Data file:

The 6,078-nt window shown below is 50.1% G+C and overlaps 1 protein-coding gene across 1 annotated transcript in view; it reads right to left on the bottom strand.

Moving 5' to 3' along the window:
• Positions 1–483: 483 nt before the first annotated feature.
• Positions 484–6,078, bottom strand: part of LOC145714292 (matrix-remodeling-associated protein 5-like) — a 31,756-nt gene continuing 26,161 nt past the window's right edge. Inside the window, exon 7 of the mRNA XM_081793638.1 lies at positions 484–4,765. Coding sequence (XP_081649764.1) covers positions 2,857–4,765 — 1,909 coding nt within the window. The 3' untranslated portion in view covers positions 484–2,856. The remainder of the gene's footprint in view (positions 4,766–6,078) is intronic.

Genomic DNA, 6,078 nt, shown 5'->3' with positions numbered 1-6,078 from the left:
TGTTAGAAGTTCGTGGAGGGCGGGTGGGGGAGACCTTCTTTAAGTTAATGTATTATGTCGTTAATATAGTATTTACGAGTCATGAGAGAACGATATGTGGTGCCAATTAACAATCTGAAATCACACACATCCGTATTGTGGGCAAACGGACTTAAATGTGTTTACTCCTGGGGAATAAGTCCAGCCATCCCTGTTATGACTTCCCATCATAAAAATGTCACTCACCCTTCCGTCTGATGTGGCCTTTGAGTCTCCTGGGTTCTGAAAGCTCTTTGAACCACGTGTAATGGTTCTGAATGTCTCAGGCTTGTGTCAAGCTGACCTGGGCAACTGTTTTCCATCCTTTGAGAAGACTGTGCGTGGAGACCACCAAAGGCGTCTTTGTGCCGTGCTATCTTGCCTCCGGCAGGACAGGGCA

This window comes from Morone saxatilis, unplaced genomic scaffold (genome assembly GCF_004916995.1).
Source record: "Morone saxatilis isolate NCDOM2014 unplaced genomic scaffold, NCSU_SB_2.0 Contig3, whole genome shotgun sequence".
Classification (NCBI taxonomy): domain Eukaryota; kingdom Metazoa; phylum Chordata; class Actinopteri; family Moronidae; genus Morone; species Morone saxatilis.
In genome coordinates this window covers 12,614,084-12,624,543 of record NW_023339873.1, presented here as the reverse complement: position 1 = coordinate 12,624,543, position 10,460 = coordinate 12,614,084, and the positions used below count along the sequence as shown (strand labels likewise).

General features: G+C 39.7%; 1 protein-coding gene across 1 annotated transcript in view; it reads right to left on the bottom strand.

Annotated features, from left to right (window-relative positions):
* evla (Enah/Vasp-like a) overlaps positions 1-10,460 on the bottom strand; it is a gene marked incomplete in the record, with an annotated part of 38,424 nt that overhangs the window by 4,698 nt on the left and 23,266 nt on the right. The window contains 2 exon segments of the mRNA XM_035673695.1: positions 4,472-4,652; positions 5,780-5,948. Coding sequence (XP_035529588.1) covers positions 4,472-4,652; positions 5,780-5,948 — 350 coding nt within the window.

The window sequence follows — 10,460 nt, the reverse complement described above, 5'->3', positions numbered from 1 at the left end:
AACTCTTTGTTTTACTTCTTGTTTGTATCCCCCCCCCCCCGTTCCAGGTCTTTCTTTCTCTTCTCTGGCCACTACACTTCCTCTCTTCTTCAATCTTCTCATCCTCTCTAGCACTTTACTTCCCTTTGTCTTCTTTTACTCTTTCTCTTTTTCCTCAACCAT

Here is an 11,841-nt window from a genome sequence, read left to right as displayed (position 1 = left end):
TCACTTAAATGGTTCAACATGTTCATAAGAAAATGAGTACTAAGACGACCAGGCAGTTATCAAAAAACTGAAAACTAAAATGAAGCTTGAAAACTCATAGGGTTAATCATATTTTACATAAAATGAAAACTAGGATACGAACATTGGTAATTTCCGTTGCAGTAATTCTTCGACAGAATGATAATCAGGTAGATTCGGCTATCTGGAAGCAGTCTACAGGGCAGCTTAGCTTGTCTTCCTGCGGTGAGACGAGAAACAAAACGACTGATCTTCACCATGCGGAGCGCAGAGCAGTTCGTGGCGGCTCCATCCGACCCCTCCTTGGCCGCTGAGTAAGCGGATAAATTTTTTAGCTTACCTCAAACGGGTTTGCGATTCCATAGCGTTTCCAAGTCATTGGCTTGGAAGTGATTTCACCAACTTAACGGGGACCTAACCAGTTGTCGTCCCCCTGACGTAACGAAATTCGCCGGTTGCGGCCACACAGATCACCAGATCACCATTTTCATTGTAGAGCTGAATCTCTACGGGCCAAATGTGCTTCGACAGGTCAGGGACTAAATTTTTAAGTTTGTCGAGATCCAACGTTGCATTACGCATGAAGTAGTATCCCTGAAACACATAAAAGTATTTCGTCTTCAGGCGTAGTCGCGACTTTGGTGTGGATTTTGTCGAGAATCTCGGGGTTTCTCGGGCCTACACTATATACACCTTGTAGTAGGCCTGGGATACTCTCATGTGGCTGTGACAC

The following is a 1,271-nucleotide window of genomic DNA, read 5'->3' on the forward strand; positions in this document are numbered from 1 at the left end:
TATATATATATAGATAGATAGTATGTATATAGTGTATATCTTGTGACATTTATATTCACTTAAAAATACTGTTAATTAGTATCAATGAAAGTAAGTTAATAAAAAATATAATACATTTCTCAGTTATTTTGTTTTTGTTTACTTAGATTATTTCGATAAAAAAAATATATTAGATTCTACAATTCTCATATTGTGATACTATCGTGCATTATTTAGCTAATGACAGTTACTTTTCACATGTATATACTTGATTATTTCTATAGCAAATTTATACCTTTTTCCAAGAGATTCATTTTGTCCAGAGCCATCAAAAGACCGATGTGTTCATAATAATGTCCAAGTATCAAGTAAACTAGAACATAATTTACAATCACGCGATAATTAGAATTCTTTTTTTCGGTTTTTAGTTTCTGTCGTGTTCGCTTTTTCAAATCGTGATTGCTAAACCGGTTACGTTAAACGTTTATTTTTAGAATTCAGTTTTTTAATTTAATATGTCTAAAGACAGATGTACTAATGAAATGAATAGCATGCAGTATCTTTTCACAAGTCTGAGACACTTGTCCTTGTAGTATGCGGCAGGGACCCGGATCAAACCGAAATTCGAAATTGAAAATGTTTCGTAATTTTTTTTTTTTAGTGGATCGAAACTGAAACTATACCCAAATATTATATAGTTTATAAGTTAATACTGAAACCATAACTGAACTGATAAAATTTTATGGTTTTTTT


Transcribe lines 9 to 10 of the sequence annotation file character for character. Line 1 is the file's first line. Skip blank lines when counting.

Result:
Classification (NCBI taxonomy): domain Eukaryota; kingdom Metazoa; phylum Chordata; class Actinopteri; family Moronidae; genus Morone; species Morone saxatilis.
In genome coordinates this window covers 12,614,084-12,624,543 of record NW_023339873.1, presented here as the reverse complement: position 1 = coordinate 12,624,543, position 10,460 = coordinate 12,614,084, and the positions used below count along the sequence as shown (strand labels likewise).